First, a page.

Blog: Three tips for becoming a sustainable manager
The UN’s Sustainable Development Goals have changed our understanding of growth and introduced a new rulebook for management. Head of Management Development at the Confederation of Danish Industry Kinga Szabo Christensen blogs about how only a manager focused on sustainability can lead a sustainable organisation towards a sustainable future.
This creates new demands for the modern manager: Only a manager focused on sustainability can lead a sustainable organisation towards a sustainable future.
Just like so many others, the Confederation of Danish Industry has worked intensively with the SDGs throughout the past year. The small, colourful pins have popped up everywhere, not least on lapels among management. This is because the SDGs make sense – also from a managerial perspective – and they add a whole new dimension to the job. It’s no longer “enough” just to be a good manager. In the future, managers must also serve as role models for sustainable development.
A personal choice
Many of the managers I meet ask me: What is sustainable management?
It’s a good and complex question, which I myself as a manager am also searching for a clearcut answer to.
Meanwhile, one thing is certain: Sustainable management is here to stay. Head of Management Development at the Confederation of Danish Industry Kinga Szabo Christensen
At times we can get caught up in thinking too much about what we create as managers, and too little about what we leave behind. For me personally, it’s what we leave behind that requires focus.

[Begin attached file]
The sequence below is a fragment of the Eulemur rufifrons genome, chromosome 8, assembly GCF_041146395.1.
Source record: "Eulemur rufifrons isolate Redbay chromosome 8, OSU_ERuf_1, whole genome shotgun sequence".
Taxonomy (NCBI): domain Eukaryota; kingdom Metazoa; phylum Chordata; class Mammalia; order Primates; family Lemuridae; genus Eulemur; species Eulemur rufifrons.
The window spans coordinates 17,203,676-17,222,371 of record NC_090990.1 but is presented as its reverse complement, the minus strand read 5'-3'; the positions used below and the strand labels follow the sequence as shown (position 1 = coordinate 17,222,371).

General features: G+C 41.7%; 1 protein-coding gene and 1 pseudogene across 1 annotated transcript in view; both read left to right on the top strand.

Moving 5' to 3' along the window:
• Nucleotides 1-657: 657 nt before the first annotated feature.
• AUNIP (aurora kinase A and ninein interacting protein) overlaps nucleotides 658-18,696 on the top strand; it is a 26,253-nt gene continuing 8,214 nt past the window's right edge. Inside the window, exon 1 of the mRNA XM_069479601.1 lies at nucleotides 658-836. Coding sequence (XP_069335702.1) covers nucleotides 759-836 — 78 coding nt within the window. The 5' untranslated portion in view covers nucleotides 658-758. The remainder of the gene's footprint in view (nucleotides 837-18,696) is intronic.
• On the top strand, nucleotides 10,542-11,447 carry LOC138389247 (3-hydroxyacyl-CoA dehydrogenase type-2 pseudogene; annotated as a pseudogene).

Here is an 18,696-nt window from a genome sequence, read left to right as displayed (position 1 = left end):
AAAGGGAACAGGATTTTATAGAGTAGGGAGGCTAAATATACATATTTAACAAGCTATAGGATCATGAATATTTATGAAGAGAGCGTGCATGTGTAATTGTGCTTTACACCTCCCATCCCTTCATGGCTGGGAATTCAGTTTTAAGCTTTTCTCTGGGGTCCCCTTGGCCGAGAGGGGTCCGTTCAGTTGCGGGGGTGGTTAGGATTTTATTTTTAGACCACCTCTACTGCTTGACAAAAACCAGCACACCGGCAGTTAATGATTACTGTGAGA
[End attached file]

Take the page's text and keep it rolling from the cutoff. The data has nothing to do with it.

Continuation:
Sustainable management requires a new mindset in which we as managers think holistically about our business and the footprint it leaves on the world.
I believe that sustainability must be thought into every single part of the organisation – from talent development to corporate branding to production. This is essential, because sustainable management is the way to secure the future of our business while retaining our competitiveness.
The SDGs must be a personal choice for the managers of the future, because it’s the responsibility of the manager to influence the organisation and anchor sustainability in its culture. As a manager, it’s your job to take the lead in ensuring a sustainable direction for development.
Just think if all businesses were to only develop products and services that contribute to one or more of the UN’s seventeen SDGs.
Take the leap
Dear managers, we’ve got to take the leap into sustainable management, because that is the future. I’ve put together a recipe for you with three pieces of advice:
1. Think big
It takes courage to engage in an agenda as big and far-reaching as the SDGs. At the same time, it also requires serious ambition which may force you to confront previously held convictions. Ask yourself this: Am I courageous and ambitious enough to move outside the bounds of usual operations? What positive impact could I have outside the normal framework? The SDGs are also about you, and all of us must dare to move beyond the usual.
2. Think agile
Rapid transformations only permit us to follow a long-term strategy if we are agile along the way. We must strike a balance between maintaining what works in the business while continuously rethinking it. Study the newest trends in the market. Can your organisation keep up with developments? Sometimes the competencies are lacking, and partnerships can therefore be an effective way of increasing agility. Innovation and new ideas often start with welcoming input from outside, so ask yourself: What potential partners could contribute to lifting the business up a notch?
3. Think long-term
Transformation and change take time, and we have to start thinking ahead already today. There is a tendency among managers to focus primarily on the here and now, because making plans for the future can be challenging, but that has to stop now. Ask yourself this: What will my field look like in 20 years if it is to be 100 per cent sustainable? Have the courage and ambition to set out a vision for how your business will look one generation from now.
We might not be able to save the world at once, but as managers we have a unique opportunity to make a big difference by bringing sustainability into our individual organisations.